Good morning, Broadsheet readers! Valentina (@valzarya) here, filling in for Kristen while she’s at SXSW. Yahoo’s new CEO will make twice as much as Marissa Mayer, Kellyanne Conway is back in the spotlight, and comfy heels are finally hitting the market. Stay warm this Tuesday!
• Underfunding female founders. Venture capitalists invested $58.2 billion in companies with all-male founders in 2016. Meanwhile, women received just $1.46 billion in VC money last year, according to data from M&A, private equity, and venture capital database PitchBook.
While it’s a well-documented fact that female founders receive less venture capital funding than their male counterparts, what is perhaps more surprising is that things haven’t improved—and have actually worsened—over the past year. That massive disparity is due both to the differences in the number of deals and the average deal size by gender:
Number of deals: When it comes to deal volume, women-led companies made up just 4.94% of all VC deals in 2016—the highest percentage in the past decade. It’s a paltry number, but a noticeable improvement from 10 years ago, when female founders were involved in just 2.95% of deals.
Size of deals: While the percentage of the deals that went to women increased last year, women actually lost ground when it comes to their share of total VC dollars. In 2016, women got just 2.19% of venture capital funding—a smaller piece of the pie than in every year this past decade, with the exception of 2008 and 2012. The average VC deal for women-led companies was $4.5 million in 2016—compared to $6.1 million in 2015 and $5.1 million in 2014. (The average investment for male founders was $10.9 million in 2016, $9.7 million in 2015 and $8.4 million in 2014.)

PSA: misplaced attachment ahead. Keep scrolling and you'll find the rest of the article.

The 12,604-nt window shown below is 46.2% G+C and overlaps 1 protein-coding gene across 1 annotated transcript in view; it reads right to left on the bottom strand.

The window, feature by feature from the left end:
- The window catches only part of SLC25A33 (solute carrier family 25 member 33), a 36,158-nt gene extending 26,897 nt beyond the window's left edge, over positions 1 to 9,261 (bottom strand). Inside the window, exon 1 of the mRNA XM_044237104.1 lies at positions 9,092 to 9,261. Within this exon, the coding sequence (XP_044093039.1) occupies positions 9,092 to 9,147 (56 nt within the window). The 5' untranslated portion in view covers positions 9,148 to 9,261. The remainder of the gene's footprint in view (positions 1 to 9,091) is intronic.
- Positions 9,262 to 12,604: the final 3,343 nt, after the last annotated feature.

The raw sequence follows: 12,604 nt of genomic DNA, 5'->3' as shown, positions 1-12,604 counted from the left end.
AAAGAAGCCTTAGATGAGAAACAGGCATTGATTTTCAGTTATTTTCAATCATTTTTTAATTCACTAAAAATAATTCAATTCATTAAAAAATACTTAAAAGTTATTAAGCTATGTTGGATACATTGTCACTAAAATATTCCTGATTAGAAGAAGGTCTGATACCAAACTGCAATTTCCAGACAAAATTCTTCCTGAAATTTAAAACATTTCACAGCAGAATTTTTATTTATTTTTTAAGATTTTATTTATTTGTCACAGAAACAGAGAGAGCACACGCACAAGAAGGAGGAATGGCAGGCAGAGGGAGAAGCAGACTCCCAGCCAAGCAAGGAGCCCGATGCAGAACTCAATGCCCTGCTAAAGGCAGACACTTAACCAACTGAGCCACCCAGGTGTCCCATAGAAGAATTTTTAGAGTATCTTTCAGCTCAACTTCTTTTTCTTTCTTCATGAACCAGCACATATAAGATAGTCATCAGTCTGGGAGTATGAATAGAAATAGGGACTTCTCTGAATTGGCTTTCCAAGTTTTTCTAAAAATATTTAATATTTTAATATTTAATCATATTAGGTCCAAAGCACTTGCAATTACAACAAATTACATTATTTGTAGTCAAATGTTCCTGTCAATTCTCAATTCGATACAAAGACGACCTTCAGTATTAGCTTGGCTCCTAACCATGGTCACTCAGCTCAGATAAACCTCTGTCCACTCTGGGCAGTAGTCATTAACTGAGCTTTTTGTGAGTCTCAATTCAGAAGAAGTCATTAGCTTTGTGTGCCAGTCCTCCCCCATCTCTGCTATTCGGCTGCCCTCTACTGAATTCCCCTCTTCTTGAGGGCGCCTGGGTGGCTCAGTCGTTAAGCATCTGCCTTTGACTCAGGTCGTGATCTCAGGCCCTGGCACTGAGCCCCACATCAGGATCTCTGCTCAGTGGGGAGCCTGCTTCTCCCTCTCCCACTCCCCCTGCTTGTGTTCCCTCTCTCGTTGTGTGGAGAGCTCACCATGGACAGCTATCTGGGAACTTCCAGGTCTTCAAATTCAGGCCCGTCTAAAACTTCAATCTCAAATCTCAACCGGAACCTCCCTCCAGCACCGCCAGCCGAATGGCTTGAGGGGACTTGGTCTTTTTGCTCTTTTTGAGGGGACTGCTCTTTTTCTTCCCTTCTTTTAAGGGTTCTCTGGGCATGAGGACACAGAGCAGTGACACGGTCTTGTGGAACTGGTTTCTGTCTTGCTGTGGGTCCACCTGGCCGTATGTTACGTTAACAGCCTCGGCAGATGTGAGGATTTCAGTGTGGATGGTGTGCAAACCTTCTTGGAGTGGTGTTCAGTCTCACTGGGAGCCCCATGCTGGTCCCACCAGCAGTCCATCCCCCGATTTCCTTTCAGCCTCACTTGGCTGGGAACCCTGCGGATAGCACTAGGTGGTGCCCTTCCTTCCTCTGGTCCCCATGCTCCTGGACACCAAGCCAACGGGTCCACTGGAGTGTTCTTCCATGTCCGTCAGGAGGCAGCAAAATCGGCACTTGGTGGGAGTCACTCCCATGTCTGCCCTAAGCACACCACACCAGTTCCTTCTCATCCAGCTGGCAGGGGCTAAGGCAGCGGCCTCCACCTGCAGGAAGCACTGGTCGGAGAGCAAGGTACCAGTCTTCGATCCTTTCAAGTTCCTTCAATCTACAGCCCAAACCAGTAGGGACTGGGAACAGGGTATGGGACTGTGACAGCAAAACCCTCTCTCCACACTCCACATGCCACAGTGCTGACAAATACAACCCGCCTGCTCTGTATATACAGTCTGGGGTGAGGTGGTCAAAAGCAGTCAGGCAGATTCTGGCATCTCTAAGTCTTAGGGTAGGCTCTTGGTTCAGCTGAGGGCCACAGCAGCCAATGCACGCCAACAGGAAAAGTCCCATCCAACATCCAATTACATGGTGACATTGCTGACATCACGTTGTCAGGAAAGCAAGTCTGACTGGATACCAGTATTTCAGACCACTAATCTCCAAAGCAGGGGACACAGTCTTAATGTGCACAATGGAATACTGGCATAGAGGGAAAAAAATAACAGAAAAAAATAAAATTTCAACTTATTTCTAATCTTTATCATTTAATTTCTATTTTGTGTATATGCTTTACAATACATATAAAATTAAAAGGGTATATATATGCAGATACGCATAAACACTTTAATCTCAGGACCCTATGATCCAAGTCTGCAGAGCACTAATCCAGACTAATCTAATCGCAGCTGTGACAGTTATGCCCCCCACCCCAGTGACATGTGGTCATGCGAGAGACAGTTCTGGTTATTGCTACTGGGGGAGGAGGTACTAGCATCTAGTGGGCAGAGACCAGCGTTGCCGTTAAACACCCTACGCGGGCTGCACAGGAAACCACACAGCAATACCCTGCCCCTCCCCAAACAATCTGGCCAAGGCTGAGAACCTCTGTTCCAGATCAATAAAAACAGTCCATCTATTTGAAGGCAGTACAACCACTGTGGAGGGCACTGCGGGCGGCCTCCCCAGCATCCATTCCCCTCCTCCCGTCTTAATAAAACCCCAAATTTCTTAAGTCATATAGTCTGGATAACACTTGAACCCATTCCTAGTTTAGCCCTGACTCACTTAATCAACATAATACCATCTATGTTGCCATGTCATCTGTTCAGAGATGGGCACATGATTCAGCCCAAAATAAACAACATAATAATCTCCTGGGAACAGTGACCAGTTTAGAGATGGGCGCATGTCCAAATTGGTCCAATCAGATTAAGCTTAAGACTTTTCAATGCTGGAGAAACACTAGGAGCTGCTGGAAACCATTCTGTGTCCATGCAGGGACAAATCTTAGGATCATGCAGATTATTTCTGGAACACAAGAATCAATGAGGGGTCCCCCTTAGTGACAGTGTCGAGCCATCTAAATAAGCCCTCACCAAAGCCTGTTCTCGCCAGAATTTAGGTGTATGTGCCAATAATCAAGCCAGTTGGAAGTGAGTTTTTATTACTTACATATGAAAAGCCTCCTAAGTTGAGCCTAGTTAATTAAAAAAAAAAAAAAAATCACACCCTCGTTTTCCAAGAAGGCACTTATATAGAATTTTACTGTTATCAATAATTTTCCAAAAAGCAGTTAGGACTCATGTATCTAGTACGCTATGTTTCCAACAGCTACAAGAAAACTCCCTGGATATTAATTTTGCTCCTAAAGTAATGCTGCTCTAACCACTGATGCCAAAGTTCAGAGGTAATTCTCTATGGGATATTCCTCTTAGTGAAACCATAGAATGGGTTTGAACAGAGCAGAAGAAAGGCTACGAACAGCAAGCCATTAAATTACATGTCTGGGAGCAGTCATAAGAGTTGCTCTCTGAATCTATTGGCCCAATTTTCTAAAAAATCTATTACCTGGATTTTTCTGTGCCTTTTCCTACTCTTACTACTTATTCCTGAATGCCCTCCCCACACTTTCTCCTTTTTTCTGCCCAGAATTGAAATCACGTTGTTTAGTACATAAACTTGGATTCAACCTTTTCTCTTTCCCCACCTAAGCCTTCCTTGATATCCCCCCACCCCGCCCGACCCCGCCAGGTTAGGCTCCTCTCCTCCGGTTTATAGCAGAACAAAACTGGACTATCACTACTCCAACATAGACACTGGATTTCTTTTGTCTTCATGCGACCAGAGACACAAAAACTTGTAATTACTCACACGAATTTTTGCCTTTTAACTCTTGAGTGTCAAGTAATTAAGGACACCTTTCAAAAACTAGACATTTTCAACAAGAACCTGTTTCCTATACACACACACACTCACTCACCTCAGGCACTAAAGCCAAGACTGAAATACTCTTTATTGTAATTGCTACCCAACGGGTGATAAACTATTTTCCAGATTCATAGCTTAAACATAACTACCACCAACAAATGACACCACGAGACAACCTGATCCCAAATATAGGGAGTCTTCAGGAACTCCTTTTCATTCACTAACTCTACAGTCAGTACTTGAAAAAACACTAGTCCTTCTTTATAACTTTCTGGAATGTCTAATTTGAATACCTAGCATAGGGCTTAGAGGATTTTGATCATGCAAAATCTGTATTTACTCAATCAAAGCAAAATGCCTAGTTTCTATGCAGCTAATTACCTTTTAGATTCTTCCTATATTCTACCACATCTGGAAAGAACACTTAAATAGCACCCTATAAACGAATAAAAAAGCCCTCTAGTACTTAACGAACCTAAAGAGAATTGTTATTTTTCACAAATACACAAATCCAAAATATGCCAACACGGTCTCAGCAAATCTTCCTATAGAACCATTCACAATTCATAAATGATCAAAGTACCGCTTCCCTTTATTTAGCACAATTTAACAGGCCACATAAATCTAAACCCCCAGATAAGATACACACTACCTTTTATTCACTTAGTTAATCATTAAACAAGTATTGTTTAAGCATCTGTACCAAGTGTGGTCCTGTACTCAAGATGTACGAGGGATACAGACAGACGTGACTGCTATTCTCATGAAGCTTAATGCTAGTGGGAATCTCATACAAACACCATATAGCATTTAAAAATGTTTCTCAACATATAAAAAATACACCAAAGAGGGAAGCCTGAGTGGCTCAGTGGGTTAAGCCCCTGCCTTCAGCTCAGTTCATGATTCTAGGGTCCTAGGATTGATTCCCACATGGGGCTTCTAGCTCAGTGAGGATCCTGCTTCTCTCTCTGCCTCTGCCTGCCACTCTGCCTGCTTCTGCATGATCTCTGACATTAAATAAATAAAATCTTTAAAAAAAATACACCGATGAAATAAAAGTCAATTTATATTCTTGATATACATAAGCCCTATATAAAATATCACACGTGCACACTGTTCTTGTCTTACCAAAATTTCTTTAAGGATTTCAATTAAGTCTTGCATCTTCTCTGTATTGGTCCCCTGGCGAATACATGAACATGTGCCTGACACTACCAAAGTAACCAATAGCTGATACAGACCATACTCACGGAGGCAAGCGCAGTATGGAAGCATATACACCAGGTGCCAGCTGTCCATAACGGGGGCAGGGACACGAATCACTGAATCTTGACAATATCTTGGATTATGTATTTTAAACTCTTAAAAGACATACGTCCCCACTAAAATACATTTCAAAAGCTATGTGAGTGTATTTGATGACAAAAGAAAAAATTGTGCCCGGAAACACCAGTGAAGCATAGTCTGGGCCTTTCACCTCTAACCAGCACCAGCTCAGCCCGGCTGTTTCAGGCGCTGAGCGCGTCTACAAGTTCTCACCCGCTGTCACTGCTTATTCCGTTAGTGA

I talked to a few female founders and investors—The Muse’s Kathryn Minshew, Stitch Fix’s Katrina Lake, Aspect Ventures’ Jennifer Fonstad—about why women still aren’t getting their fair share of VC funding. Read what they had to say here:
ALSO IN THE HEADLINES
• What Mayer’s making. We all knew Marissa Mayer’s days were numbered, but now we have details on what’s happening next. The Yahoo CEO will be replaced by Thomas McInerney, previously CFO at media and Internet company IAC. Mayer’s exit will increase her net worth by about $189 million, thanks to a $23 million severance package, $69 million in unexercised stock options, and the $97 million of Yahoo stock she already owns. McInerney could be getting an even sweeter deal, however. He’ll have a base salary of $2 million (double what Mayer currently makes) and will be eligible for as much as $24 million in annual stock awards—twice as much as Mayer’s grant in 2015, the last full year before the Yahoo Verizon sale was announced.
• Thesis ready for testing. Thesis Couture, a startup that aims to make high heels women can actually walk in, announced yesterday that it is ready to bring its first product to market—but only for a few select customers. On March 22, the company will release 1,000 pairs of shoes for a 48-hour period. The startup’s founder Dolly Singh told Fortune exclusively that it has raised additional funding in a round that closed last year from Full Tilt Capital, Edgewater Equity, and Backstage Capital—bringing its total seed funding to $1.8 million across two rounds in 2015 and 2016.